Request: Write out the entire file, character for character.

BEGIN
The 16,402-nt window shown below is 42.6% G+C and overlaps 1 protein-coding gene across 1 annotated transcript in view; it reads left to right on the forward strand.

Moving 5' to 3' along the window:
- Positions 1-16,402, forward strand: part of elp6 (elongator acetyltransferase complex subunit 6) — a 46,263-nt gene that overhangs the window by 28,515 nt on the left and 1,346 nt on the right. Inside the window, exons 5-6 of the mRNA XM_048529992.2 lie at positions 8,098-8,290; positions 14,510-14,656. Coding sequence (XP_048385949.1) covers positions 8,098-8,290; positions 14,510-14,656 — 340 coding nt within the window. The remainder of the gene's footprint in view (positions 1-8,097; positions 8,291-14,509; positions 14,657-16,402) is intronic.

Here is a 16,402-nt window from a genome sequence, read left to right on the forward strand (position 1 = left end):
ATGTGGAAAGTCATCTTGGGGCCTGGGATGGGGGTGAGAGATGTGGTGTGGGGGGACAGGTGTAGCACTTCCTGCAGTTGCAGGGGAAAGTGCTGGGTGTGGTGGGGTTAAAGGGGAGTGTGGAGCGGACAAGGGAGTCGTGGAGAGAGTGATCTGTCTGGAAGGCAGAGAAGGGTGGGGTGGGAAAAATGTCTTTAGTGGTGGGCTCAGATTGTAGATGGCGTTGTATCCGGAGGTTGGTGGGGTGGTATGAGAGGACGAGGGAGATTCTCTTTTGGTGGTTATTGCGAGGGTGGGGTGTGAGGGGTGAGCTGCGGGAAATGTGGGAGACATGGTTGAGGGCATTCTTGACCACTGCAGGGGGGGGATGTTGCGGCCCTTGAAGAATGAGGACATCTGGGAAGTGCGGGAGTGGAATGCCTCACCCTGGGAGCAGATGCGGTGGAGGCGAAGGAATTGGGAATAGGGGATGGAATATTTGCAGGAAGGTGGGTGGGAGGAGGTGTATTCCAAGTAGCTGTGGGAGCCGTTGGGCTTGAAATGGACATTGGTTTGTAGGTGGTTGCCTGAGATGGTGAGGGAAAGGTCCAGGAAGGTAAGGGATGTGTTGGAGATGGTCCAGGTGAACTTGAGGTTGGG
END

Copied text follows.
The 16,402-nt window shown below is 42.6% G+C and overlaps 1 protein-coding gene across 1 annotated transcript in view; it reads left to right on the forward strand.

Moving 5' to 3' along the window:
- Positions 1-16,402, forward strand: part of elp6 (elongator acetyltransferase complex subunit 6) — a 46,263-nt gene that overhangs the window by 28,515 nt on the left and 1,346 nt on the right. Inside the window, exons 5-6 of the mRNA XM_048529992.2 lie at positions 8,098-8,290; positions 14,510-14,656. Coding sequence (XP_048385949.1) covers positions 8,098-8,290; positions 14,510-14,656 — 340 coding nt within the window. The remainder of the gene's footprint in view (positions 1-8,097; positions 8,291-14,509; positions 14,657-16,402) is intronic.

Here is a 16,402-nt window from a genome sequence, read left to right on the forward strand (position 1 = left end):
ATGTGGAAAGTCATCTTGGGGCCTGGGATGGGGGTGAGAGATGTGGTGTGGGGGGACAGGTGTAGCACTTCCTGCAGTTGCAGGGGAAAGTGCTGGGTGTGGTGGGGTTAAAGGGGAGTGTGGAGCGGACAAGGGAGTCGTGGAGAGAGTGATCTGTCTGGAAGGCAGAGAAGGGTGGGGTGGGAAAAATGTCTTTAGTGGTGGGCTCAGATTGTAGATGGCGTTGTATCCGGAGGTTGGTGGGGTGGTATGAGAGGACGAGGGAGATTCTCTTTTGGTGGTTATTGCGAGGGTGGGGTGTGAGGGGTGAGCTGCGGGAAATGTGGGAGACATGGTTGAGGGCATTCTTGACCACTGCAGGGGGGGGATGTTGCGGCCCTTGAAGAATGAGGACATCTGGGAAGTGCGGGAGTGGAATGCCTCACCCTGGGAGCAGATGCGGTGGAGGCGAAGGAATTGGGAATAGGGGATGGAATATTTGCAGGAAGGTGGGTGGGAGGAGGTGTATTCCAAGTAGCTGTGGGAGCCGTTGGGCTTGAAATGGACATTGGTTTGTAGGTGGTTGCCTGAGATGGTGAGGGAAAGGTCCAGGAAGGTAAGGGATGTGTTGGAGATGGTCCAGGTGAACTTGAGGTTGGG